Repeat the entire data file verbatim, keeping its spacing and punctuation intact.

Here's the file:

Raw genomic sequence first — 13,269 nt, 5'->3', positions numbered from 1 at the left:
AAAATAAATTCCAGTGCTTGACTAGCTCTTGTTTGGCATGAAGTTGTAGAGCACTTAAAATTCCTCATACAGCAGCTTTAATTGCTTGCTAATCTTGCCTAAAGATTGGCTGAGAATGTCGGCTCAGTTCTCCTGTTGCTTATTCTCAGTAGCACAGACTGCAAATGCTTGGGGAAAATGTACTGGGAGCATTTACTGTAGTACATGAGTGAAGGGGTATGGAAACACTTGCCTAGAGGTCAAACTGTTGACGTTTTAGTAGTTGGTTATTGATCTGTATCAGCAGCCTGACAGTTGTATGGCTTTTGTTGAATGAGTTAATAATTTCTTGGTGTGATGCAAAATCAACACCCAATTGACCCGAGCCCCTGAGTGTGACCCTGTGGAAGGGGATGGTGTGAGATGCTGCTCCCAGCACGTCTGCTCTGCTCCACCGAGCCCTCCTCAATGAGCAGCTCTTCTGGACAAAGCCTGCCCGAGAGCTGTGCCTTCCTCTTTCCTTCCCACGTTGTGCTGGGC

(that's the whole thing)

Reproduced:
Raw genomic sequence first — 13,269 nt, 5'->3', positions numbered from 1 at the left:
AAAATAAATTCCAGTGCTTGACTAGCTCTTGTTTGGCATGAAGTTGTAGAGCACTTAAAATTCCTCATACAGCAGCTTTAATTGCTTGCTAATCTTGCCTAAAGATTGGCTGAGAATGTCGGCTCAGTTCTCCTGTTGCTTATTCTCAGTAGCACAGACTGCAAATGCTTGGGGAAAATGTACTGGGAGCATTTACTGTAGTACATGAGTGAAGGGGTATGGAAACACTTGCCTAGAGGTCAAACTGTTGACGTTTTAGTAGTTGGTTATTGATCTGTATCAGCAGCCTGACAGTTGTATGGCTTTTGTTGAATGAGTTAATAATTTCTTGGTGTGATGCAAAATCAACACCCAATTGACCCGAGCCCCTGAGTGTGACCCTGTGGAAGGGGATGGTGTGAGATGCTGCTCCCAGCACGTCTGCTCTGCTCCACCGAGCCCTCCTCAATGAGCAGCTCTTCTGGACAAAGCCTGCCCGAGAGCTGTGCCTTCCTCTTTCCTTCCCACGTTGTGCTGGGC